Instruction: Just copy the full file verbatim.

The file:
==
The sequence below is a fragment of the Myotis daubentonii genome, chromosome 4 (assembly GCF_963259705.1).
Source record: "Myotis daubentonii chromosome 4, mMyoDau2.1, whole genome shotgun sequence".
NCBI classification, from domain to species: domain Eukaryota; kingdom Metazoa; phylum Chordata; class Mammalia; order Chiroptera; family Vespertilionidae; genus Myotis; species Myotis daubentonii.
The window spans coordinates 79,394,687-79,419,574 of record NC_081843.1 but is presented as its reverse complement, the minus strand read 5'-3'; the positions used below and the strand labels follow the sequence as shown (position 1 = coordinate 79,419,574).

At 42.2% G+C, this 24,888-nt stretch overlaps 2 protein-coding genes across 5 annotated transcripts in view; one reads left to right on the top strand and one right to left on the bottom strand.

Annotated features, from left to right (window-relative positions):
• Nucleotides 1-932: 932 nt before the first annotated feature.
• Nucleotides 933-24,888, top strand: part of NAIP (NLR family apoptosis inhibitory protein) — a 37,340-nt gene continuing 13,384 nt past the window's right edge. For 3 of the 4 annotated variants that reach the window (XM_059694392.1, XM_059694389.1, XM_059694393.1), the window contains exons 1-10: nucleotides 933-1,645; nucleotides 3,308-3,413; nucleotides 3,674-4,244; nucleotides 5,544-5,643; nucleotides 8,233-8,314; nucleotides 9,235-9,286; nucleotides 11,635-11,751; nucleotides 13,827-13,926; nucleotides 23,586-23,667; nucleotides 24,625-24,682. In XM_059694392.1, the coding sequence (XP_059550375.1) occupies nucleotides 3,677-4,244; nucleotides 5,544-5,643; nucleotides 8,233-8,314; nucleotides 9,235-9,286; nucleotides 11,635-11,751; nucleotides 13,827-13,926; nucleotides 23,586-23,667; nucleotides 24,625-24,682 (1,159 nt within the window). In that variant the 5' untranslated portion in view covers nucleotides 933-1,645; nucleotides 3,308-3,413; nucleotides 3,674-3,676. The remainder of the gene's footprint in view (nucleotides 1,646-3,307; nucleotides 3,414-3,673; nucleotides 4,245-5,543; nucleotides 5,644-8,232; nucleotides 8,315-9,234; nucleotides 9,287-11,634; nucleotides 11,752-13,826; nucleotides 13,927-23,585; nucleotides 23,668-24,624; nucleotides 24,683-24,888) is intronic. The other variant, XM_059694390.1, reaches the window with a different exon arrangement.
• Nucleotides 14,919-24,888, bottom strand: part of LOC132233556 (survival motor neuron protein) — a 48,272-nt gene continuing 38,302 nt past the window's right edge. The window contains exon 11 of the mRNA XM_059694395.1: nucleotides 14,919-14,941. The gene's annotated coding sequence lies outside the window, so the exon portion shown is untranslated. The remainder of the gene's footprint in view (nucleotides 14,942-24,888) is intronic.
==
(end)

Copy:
The sequence below is a fragment of the Myotis daubentonii genome, chromosome 4 (assembly GCF_963259705.1).
Source record: "Myotis daubentonii chromosome 4, mMyoDau2.1, whole genome shotgun sequence".
NCBI classification, from domain to species: domain Eukaryota; kingdom Metazoa; phylum Chordata; class Mammalia; order Chiroptera; family Vespertilionidae; genus Myotis; species Myotis daubentonii.
The window spans coordinates 79,394,687-79,419,574 of record NC_081843.1 but is presented as its reverse complement, the minus strand read 5'-3'; the positions used below and the strand labels follow the sequence as shown (position 1 = coordinate 79,419,574).

At 42.2% G+C, this 24,888-nt stretch overlaps 2 protein-coding genes across 5 annotated transcripts in view; one reads left to right on the top strand and one right to left on the bottom strand.

Annotated features, from left to right (window-relative positions):
• Nucleotides 1-932: 932 nt before the first annotated feature.
• Nucleotides 933-24,888, top strand: part of NAIP (NLR family apoptosis inhibitory protein) — a 37,340-nt gene continuing 13,384 nt past the window's right edge. For 3 of the 4 annotated variants that reach the window (XM_059694392.1, XM_059694389.1, XM_059694393.1), the window contains exons 1-10: nucleotides 933-1,645; nucleotides 3,308-3,413; nucleotides 3,674-4,244; nucleotides 5,544-5,643; nucleotides 8,233-8,314; nucleotides 9,235-9,286; nucleotides 11,635-11,751; nucleotides 13,827-13,926; nucleotides 23,586-23,667; nucleotides 24,625-24,682. In XM_059694392.1, the coding sequence (XP_059550375.1) occupies nucleotides 3,677-4,244; nucleotides 5,544-5,643; nucleotides 8,233-8,314; nucleotides 9,235-9,286; nucleotides 11,635-11,751; nucleotides 13,827-13,926; nucleotides 23,586-23,667; nucleotides 24,625-24,682 (1,159 nt within the window). In that variant the 5' untranslated portion in view covers nucleotides 933-1,645; nucleotides 3,308-3,413; nucleotides 3,674-3,676. The remainder of the gene's footprint in view (nucleotides 1,646-3,307; nucleotides 3,414-3,673; nucleotides 4,245-5,543; nucleotides 5,644-8,232; nucleotides 8,315-9,234; nucleotides 9,287-11,634; nucleotides 11,752-13,826; nucleotides 13,927-23,585; nucleotides 23,668-24,624; nucleotides 24,683-24,888) is intronic. The other variant, XM_059694390.1, reaches the window with a different exon arrangement.
• Nucleotides 14,919-24,888, bottom strand: part of LOC132233556 (survival motor neuron protein) — a 48,272-nt gene continuing 38,302 nt past the window's right edge. The window contains exon 11 of the mRNA XM_059694395.1: nucleotides 14,919-14,941. The gene's annotated coding sequence lies outside the window, so the exon portion shown is untranslated. The remainder of the gene's footprint in view (nucleotides 14,942-24,888) is intronic.